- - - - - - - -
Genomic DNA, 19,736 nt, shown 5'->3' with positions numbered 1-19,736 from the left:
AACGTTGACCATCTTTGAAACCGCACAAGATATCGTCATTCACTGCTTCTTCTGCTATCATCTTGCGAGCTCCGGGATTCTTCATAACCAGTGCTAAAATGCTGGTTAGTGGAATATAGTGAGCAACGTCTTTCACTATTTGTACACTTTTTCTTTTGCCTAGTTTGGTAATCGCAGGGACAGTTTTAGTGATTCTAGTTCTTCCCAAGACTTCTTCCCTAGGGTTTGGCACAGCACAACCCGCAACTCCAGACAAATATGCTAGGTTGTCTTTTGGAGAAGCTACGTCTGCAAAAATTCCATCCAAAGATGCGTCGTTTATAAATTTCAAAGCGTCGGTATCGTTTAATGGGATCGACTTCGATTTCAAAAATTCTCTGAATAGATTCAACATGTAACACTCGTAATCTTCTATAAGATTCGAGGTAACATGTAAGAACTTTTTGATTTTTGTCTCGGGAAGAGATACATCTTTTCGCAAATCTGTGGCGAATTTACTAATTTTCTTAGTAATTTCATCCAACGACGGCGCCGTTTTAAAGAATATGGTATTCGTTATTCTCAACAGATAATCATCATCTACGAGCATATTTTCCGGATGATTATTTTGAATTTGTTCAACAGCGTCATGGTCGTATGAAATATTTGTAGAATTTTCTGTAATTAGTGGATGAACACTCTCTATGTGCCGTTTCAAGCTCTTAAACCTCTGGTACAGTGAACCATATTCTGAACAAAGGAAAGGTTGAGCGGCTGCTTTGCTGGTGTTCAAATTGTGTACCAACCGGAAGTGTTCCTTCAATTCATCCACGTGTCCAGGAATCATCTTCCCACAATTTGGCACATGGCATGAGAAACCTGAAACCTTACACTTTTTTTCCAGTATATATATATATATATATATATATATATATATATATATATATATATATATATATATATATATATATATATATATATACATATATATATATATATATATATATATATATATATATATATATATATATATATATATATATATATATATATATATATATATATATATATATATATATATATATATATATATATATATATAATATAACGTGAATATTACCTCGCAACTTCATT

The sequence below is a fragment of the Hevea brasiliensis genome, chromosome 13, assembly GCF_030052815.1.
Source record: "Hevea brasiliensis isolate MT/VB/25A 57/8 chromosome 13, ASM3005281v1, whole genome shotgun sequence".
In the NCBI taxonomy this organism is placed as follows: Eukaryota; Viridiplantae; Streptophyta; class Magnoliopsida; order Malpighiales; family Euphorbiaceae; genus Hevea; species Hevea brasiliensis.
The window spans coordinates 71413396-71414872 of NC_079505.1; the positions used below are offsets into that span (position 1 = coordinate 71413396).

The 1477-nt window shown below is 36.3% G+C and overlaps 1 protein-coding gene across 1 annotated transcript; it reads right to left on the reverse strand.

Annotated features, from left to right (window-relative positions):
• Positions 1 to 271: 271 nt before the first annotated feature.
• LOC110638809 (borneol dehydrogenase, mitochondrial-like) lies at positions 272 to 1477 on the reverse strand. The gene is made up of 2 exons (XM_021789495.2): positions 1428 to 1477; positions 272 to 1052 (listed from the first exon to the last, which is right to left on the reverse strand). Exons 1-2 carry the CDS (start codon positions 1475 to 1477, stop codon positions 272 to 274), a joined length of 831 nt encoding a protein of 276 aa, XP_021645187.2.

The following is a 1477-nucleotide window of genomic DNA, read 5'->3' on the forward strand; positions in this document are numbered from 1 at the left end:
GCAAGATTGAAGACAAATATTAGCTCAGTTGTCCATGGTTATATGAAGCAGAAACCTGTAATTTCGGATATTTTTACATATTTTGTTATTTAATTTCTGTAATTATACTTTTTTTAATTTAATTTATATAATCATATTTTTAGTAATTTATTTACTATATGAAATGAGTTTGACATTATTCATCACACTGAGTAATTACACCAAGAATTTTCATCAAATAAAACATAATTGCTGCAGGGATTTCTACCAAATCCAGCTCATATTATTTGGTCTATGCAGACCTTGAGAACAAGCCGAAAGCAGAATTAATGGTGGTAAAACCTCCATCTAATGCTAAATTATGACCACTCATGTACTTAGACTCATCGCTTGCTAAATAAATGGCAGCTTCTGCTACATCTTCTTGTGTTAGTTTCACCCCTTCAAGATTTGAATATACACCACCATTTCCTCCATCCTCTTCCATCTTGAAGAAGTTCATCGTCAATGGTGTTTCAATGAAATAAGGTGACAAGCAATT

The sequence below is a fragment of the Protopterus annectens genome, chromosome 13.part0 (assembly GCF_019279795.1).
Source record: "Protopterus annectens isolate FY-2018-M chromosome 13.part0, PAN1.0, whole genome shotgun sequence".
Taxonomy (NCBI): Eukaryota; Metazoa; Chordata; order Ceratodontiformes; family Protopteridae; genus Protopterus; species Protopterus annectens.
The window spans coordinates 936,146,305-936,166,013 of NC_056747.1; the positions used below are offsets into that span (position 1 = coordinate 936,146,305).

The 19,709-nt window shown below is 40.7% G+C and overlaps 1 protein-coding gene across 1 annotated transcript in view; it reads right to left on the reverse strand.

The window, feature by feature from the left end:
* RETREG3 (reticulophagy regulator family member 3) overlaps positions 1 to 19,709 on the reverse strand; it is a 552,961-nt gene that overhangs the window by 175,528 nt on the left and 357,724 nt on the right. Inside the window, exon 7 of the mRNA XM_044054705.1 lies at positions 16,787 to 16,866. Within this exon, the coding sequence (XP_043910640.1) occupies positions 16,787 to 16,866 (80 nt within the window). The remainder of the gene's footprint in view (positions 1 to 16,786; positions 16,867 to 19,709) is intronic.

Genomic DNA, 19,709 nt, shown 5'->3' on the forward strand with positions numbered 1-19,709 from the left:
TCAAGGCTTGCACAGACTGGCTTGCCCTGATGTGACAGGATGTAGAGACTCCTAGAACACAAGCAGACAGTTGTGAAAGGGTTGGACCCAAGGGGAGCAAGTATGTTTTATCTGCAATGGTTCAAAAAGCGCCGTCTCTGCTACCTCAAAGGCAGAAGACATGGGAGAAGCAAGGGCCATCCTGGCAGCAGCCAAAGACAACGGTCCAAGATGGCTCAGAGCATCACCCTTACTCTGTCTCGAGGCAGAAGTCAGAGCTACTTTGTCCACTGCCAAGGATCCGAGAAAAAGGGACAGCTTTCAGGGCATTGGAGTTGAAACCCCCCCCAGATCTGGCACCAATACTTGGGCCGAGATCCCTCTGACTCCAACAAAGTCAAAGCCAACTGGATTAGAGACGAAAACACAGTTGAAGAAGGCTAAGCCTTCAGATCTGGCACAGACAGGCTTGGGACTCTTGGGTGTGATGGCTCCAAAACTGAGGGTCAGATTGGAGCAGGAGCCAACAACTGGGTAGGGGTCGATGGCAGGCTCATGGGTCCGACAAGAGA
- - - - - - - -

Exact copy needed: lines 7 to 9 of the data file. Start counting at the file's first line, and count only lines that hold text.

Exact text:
The 1477-nt window shown below is 36.3% G+C and overlaps 1 protein-coding gene across 1 annotated transcript; it reads right to left on the reverse strand.

Annotated features, from left to right (window-relative positions):
• Positions 1 to 271: 271 nt before the first annotated feature.